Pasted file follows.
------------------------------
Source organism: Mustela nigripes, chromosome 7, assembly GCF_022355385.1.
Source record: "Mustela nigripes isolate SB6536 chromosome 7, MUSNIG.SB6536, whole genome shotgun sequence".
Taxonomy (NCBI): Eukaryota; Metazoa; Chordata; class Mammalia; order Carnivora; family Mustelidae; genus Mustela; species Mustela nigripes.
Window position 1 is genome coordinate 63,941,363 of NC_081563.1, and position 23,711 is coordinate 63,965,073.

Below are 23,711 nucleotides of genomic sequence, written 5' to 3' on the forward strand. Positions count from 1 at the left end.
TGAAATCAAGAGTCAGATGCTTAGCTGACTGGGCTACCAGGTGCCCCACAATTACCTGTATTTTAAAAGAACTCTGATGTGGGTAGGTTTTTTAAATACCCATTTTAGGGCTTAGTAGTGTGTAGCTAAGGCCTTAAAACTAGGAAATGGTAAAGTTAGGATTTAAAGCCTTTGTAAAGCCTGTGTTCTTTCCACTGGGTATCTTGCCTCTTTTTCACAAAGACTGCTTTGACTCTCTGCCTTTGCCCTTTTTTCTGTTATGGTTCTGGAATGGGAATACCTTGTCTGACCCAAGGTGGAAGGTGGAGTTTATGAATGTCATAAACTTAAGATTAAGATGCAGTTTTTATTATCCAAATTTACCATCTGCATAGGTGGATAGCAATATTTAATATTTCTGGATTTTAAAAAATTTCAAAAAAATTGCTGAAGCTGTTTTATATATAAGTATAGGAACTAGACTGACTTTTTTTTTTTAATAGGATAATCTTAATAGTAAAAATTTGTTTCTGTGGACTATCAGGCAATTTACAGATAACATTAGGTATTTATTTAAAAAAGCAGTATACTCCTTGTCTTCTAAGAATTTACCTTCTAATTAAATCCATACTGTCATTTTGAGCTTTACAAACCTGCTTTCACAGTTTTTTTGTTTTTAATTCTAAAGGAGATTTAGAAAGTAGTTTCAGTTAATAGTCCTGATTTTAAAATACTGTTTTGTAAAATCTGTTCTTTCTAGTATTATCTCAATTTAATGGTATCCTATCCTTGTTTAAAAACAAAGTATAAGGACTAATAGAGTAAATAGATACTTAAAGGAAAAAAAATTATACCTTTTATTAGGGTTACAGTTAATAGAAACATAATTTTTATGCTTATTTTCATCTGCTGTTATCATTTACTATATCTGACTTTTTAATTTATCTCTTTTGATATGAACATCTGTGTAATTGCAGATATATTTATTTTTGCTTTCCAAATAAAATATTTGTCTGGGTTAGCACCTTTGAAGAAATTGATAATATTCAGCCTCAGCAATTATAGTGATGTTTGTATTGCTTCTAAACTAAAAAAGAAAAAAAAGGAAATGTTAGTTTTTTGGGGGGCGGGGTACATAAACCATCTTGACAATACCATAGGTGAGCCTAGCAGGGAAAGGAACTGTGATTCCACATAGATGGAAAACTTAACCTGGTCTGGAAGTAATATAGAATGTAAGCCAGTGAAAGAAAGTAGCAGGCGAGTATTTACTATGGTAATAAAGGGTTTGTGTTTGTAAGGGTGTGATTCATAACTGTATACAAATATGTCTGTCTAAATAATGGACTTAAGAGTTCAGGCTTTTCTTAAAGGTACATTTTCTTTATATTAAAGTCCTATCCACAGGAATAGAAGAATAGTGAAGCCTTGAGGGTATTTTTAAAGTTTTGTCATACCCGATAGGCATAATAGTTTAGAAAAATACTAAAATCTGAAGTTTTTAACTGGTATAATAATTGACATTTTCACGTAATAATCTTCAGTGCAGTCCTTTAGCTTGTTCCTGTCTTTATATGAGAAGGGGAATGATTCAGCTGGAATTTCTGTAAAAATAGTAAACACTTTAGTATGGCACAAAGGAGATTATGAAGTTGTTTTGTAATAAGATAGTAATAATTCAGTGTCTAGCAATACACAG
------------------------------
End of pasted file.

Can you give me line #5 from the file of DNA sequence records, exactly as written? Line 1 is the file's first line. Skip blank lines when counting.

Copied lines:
Below are 23,711 nucleotides of genomic sequence, written 5' to 3' on the forward strand. Positions count from 1 at the left end.